Things that may cause a flare-up: What you can do:
Too much bathing, showering, or swimming Limit your time in the water. Pat your skin dry and apply moisturizing lotion.
Sweating too much Wear clothing made from natural and breathable fabrics such as 100% cotton and avoid getting overheated.
Sudden temperature changes, humidity Avoid being outside during extreme weather conditions.
Harsh soaps, cosmetics, perfume Use mild soap and hypoallergenic makeup and avoid perfume scented products.
Wool or man-made fabrics (polyester) Avoid wearing clothing that irritates your skin. Stick with fabrics such as cotton.
Cleaning products Use mild chemical-free cleaning products. Wear gloves when using strong cleaning products.

If your symptoms don’t get better with treatment and the above suggestions, your health care provider might do allergy testing to see if something else is causing your eczema. Some people with eczema have allergies to things such as dust, pollen and pets. Additional Resources

Eczema may be very common—a recent survey found that more than 10% of adults could be afflicted—but there’s still a lot of misinformation about it. Here’s the straight scoop about this skin condition and what you need to know to keep it under control. (The Power Nutrient Solution is the first-ever plan that tackles the root cause of virtually every major ailment and health condition; get your copy today!)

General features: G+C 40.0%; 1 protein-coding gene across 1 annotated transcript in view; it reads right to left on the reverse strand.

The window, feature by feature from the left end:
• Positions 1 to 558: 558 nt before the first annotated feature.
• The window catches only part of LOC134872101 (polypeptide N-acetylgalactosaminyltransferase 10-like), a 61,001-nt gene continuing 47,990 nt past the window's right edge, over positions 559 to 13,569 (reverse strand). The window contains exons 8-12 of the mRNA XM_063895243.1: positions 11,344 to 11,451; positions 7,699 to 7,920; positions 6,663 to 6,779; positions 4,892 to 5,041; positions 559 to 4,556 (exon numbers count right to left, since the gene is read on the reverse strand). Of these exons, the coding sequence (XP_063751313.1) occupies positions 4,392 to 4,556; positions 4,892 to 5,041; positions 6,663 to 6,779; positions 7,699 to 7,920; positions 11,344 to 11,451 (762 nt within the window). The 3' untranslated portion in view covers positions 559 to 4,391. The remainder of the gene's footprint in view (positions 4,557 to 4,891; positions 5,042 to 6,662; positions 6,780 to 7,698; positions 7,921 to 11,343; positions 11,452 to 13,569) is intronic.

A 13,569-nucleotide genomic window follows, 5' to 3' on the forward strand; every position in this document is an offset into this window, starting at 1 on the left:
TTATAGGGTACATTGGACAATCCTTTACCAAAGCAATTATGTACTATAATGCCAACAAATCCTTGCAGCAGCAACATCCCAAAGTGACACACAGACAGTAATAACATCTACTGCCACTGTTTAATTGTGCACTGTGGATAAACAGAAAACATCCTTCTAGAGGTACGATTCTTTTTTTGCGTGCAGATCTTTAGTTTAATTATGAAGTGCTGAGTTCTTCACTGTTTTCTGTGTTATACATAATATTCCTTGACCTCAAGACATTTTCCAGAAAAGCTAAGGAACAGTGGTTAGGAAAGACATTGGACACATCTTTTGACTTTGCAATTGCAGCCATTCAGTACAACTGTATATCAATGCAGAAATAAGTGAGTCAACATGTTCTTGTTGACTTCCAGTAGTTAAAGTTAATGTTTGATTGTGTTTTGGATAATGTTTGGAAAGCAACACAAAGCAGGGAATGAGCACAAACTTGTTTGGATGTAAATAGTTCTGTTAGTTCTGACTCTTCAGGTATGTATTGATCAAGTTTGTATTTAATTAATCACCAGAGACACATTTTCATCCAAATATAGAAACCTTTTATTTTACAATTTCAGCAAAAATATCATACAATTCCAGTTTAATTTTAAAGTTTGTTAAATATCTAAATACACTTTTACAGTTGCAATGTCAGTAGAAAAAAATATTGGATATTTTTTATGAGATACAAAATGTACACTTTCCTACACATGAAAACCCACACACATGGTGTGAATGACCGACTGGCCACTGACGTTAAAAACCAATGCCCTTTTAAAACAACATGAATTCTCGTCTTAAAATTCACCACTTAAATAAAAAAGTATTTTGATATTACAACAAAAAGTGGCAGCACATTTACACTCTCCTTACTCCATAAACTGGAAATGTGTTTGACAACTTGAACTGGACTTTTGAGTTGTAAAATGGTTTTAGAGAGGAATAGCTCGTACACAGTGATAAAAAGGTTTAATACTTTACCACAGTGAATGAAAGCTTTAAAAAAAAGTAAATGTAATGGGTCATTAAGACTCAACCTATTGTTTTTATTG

Myth: All eczema is the same.
Fact: Eczema is an umbrella term for skin that’s red, irritated, and itchy. “Saying eczema is like saying ice cream,” says Mona Gohara, MD, associate clinical professor of dermatology at Yale School of Medicine. She explains that there are dozens of kinds of eczema, and while they all look similar, they’re not quite the same.

Atopic dermatitis, which is chronic and inherited, is the most common kind in kids. About 90% of cases occur before age 5, and symptoms tend to ease up as you get older. Grown-ups are more apt to develop contact dermatitis, which is inflammation that occurs when skin comes in contact with irritating substances such as soap, detergent, fabric softener, or other chemicals. The common denominator between these (and all forms of eczema) is that the skin’s protective barrier layer gets damaged. When that happens, moisture quickly evaporates and skin becomes easily reactive, leaving it rashy and itchy. (Here are 6 ways to prevent eczema.)

Myth: It’s contagious.

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Fact: “People think any skin condition is contagious, especially if it occurs all over,” says Gohara. “But you can’t catch eczema from another person and you can’t give it to someone by touching him or her.” That said, if someone’s skin becomes infected with bacteria like MRSA or staph or a virus like herpes, the infection could be contagious. And people with eczema are more prone to infections because defects in the skin barrier could allow germs in. If you have eczema and notice any changes—think increased redness, crusting, or oozing—tell your doctor.